Wildlife Guidance for Veterinarians
Clarification Regarding Vermont Veterinarians Treating Wildlife
Veterinarians are often asked to provide medical care for wildlife, either by the general public or by a licensed wildlife rehabilitator. While there are no specific statutes that prohibit Vermont veterinarians from treating wildlife, there are some important considerations when dealing with rabies vector species (RVS). The VVMA contacted Chris Bernier from the VT Department of Fish and Wildlife to help clarify what veterinarians should do when presented an abandoned, sick or injured wild animal.
Vermont statute requires anyone who rehabilitates wildlife to obtain a special license from the VT Fish and Wildlife Department. A wildlife rehabilitator cannot practice veterinary medicine on wildlife and must work in cooperation with a veterinarian. A veterinarian may apply to become a wildlife rehabilitator. A separate permit is required for rehabilitation of RVS (foxes, raccoon, skunk, woodchuck, and bats). Additionally, there are specific federal and state authorizations required to rehabilitate threatened and endangered species.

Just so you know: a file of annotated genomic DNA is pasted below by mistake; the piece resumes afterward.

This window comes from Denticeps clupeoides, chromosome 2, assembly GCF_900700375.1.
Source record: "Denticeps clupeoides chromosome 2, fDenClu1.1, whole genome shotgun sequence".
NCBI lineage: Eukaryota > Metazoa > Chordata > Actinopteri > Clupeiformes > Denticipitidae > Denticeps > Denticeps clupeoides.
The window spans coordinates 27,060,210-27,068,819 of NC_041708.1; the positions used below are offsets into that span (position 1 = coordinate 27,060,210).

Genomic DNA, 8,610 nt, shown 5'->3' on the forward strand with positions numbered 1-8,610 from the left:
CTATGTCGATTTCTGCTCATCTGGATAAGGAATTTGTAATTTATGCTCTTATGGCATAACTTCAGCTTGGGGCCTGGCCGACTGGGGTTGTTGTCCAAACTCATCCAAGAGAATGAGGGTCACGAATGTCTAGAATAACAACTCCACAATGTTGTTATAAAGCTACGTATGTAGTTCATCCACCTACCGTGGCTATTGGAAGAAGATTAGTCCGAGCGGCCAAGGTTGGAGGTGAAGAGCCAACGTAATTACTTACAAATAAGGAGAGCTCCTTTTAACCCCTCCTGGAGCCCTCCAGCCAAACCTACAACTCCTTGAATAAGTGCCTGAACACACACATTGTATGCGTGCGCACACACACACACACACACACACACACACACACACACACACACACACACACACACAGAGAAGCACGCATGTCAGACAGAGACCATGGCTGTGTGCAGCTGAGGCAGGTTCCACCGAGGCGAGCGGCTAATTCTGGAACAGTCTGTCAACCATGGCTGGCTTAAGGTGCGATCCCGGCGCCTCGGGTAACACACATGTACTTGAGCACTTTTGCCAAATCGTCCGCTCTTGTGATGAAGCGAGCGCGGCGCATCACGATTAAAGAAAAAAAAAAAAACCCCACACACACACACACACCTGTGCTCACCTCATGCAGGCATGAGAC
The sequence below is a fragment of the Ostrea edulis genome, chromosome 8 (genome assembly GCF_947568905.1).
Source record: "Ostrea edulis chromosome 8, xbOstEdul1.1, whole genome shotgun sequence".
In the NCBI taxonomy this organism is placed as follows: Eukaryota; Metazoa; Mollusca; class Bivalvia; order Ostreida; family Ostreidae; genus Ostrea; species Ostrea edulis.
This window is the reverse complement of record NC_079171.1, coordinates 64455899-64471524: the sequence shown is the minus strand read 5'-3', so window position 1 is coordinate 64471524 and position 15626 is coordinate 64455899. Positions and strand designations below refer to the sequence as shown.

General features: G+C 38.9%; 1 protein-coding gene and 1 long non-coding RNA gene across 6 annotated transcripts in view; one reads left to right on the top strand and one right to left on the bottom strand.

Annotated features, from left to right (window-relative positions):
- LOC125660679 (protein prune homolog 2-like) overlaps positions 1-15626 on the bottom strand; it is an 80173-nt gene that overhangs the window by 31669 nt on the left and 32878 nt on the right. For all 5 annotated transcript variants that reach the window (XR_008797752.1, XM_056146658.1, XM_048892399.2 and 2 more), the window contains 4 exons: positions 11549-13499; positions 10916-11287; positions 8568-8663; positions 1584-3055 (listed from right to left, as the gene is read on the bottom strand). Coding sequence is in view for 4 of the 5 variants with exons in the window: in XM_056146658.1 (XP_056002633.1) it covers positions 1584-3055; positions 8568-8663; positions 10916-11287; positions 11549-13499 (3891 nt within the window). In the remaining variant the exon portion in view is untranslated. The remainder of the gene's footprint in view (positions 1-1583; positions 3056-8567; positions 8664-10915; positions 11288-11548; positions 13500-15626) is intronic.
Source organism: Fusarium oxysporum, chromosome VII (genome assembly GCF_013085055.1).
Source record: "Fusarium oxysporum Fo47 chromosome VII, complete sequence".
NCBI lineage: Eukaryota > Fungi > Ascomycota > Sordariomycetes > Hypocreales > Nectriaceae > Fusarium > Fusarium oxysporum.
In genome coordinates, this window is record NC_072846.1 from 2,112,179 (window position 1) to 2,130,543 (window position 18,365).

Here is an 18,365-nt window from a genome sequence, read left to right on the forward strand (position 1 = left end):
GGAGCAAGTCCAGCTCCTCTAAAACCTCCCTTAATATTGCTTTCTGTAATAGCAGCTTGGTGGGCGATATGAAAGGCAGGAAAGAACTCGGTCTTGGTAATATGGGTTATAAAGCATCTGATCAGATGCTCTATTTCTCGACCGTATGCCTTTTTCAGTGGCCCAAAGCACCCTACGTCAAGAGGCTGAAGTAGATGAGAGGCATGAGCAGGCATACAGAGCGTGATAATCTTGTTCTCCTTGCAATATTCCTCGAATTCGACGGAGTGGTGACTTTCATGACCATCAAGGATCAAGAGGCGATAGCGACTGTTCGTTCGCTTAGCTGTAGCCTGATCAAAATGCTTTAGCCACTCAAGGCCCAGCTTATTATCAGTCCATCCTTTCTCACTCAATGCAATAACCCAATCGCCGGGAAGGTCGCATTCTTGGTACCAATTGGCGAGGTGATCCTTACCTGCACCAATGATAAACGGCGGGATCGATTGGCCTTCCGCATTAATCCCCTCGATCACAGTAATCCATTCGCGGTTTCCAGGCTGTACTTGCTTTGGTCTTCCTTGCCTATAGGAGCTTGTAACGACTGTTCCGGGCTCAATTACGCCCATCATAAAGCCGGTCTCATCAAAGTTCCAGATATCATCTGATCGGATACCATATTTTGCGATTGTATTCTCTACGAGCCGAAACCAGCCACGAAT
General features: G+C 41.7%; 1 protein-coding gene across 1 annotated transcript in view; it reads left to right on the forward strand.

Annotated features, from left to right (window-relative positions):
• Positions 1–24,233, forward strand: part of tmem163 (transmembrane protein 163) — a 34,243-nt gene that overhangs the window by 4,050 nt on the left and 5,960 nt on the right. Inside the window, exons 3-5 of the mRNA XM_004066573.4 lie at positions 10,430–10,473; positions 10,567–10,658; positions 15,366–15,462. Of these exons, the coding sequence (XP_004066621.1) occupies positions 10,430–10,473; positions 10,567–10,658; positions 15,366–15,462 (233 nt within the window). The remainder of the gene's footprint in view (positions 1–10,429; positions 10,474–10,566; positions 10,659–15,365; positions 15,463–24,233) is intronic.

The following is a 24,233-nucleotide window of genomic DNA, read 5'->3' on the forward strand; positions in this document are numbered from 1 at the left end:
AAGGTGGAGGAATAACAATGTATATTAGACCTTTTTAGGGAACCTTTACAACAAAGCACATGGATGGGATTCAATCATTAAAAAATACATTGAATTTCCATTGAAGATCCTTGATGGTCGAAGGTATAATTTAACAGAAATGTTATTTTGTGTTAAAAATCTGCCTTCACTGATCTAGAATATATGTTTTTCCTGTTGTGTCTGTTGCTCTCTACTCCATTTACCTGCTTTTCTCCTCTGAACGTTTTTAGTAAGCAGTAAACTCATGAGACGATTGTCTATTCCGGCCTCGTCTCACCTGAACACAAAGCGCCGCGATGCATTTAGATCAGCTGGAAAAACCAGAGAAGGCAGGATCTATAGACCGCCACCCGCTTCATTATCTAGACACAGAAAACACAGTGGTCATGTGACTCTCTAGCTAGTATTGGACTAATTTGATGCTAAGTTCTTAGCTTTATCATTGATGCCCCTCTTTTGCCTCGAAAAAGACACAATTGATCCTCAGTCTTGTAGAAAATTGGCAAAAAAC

In order to house endangered or threatened species, a veterinarian needs either their own permit (state and/or federal depending on the species) or can work as a sub-permittee under the license of an accredited rehabilitator.
Veterinarians are allowed to treat or euthanize injured non-rabies vector species as needed. If the animal does not need medical treatment (abandoned), contact a licensed rehabilitator to discuss appropriate transfer to their care.
However, if an injured rabies vector species is presented to you, first contact State Public Health Veterinarian Dr. Bob Johnson at the VT Department of Health (802-863-7240) and then, second, the USDA Wildlife Services rabies hotline (800-472-2437) for instructions on how to proceed.
• AVMA flow chart “Managing Wildlife Emergencies”
• Information on becoming a licensed rehabilitator
• List of Vermont wildlife rehabilitators
• Information for clients on what to do if they find a sick or injured wild animal
Updated March 2016